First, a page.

A 7-year-old girl was admitted to the hospital for evaluation of recurrent chest infections since the age of 4 months and recurrent hemoptysis for the past 4 years, with about 1--2 episodes per year. Though there was no definitive evidence of tuberculosis, the child had received two courses of antituberculous treatment on an empirical basis. At admission, the child was afebrile. Her hemoglobin level was 10 g% and the Mantoux was nonreactive. Slight flattening of the right chest was noted.

Chest radiograph revealed a small right hemithorax, with mediastinal shift to the same side and increased opacity throughout the right lung field [Figure 1].
Figure 1: Chest radiograph shows a small right hemithorax, with increased opacity throughout the right lung and ipsilateral tracheal and mediastinal shift

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CT scan of the chest and CTA showed a small right hemithorax with interlobular septal thickening and increased attenuation throughout the right lung. No evidence of bronchial obstruction was noted [Figure 2]. CTA revealed a small right main pulmonary artery, complete absence of the pulmonary veins on the right side, and normal pulmonary veins on the left. A confluent soft tissue mass was seen adjacent to the left atrium [Figure 3]. A prominent right bronchial artery supplying the right lung and additional systemic vascular supply from a prominent left inferior phrenic artery were also identified on the angiographic images [Figure 4].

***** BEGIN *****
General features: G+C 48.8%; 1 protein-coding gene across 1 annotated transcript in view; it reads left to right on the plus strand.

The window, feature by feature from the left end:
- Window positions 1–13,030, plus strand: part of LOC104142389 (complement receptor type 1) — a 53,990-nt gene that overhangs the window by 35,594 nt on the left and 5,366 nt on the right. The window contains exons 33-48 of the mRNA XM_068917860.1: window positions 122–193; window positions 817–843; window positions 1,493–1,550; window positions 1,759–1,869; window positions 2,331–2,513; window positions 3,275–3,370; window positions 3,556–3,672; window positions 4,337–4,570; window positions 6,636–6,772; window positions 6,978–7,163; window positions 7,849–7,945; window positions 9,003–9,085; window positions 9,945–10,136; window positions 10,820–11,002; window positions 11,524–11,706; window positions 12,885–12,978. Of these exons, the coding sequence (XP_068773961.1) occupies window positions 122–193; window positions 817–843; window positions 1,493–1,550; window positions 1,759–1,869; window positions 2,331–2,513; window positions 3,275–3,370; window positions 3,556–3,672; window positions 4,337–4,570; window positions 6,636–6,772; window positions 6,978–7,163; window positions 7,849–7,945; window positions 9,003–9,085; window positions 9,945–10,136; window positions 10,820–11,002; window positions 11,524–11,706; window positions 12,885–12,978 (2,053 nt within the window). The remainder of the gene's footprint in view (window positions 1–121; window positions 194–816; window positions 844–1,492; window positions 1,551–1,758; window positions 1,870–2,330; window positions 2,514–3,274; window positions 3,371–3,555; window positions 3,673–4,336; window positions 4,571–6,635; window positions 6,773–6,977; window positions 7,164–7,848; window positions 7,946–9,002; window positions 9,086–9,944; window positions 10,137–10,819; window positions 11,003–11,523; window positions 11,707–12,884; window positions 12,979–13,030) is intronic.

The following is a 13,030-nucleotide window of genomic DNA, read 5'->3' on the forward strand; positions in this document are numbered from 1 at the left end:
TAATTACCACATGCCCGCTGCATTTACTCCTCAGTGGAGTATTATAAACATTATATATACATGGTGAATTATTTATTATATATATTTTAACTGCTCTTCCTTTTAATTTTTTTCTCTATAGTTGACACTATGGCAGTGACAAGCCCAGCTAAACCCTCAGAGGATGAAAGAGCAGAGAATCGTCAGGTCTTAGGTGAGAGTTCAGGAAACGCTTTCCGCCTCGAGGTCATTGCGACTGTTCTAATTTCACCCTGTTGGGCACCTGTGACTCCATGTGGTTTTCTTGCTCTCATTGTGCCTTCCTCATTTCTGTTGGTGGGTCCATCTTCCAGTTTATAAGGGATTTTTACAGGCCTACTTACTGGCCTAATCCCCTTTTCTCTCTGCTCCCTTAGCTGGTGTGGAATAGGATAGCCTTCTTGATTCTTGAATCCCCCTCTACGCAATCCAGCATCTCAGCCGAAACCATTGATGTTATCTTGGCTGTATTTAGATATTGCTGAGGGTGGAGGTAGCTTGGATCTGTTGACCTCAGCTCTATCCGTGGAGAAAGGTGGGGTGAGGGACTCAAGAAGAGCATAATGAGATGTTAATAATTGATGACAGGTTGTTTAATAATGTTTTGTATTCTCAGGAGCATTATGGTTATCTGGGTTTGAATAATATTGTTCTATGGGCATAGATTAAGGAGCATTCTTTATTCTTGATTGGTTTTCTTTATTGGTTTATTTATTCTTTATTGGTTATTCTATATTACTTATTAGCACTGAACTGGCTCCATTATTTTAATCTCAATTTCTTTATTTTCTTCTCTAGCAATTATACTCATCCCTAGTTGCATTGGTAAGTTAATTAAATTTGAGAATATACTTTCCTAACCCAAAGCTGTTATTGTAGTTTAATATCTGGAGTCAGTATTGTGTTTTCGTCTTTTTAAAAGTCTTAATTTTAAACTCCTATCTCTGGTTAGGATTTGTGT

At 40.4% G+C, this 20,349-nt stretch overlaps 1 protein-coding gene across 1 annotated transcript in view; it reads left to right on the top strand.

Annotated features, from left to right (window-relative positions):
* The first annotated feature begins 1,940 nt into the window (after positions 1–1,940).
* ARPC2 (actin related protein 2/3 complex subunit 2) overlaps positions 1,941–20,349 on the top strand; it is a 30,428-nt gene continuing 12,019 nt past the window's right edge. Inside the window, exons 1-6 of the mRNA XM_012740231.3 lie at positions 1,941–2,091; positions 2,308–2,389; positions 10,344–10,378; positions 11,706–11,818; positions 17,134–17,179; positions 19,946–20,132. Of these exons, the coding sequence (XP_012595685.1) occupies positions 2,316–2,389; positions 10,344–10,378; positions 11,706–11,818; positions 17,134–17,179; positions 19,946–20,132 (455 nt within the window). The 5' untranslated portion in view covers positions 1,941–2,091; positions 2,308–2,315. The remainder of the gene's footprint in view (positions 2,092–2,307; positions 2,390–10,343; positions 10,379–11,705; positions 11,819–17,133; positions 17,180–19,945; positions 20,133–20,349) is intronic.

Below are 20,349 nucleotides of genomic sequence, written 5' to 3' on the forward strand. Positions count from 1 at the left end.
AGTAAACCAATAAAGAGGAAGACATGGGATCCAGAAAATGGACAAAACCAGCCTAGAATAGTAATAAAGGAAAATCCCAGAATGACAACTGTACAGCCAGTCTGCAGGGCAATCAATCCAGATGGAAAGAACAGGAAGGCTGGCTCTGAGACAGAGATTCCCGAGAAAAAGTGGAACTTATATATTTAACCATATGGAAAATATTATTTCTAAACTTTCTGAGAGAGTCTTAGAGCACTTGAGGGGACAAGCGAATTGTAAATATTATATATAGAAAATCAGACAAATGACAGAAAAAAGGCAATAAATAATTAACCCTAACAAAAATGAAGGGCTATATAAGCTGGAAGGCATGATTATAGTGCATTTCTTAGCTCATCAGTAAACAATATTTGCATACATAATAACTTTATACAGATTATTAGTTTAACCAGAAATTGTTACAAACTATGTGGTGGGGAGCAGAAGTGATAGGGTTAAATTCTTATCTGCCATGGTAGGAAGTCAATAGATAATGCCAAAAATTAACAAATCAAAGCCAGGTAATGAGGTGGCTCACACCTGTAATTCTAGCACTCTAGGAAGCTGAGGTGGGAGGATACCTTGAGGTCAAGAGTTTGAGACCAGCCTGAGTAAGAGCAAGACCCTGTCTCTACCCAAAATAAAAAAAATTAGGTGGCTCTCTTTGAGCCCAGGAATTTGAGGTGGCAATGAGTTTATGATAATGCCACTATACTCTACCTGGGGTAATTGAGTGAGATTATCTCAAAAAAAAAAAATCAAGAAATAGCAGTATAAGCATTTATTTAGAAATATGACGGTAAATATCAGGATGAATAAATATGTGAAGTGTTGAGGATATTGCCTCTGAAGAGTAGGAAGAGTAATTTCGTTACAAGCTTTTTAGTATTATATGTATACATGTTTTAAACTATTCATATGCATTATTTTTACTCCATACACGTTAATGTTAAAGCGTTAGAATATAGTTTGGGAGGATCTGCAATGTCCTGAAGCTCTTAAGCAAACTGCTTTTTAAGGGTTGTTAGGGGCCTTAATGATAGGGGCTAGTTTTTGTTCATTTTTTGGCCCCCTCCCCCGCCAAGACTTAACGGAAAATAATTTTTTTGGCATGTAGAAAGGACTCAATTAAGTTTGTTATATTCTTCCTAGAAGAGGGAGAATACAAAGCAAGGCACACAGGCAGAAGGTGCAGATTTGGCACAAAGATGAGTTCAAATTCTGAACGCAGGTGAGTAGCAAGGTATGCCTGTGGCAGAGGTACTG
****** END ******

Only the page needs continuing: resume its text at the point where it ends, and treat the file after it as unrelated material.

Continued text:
Figure 2: Axial CT section shows septal thickening (arrow) on the right side. Note the normal central bronchi

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Figure 3: (A, B) Axial (A) and coronal (B) maximum intensity projection (MIP) CT angiography images depict complete absence of the right-sided pulmonary veins; there is a smooth left atrial margin (black arrow) with an adjacent soft tissue opacity (thick white arrow). A few dot-like enhancing vascular channels, representing bronchial collaterals, are seen on the right side (arrowhead). The small right pulmonary artery is well appreciated on the coronal image (thin white arrow)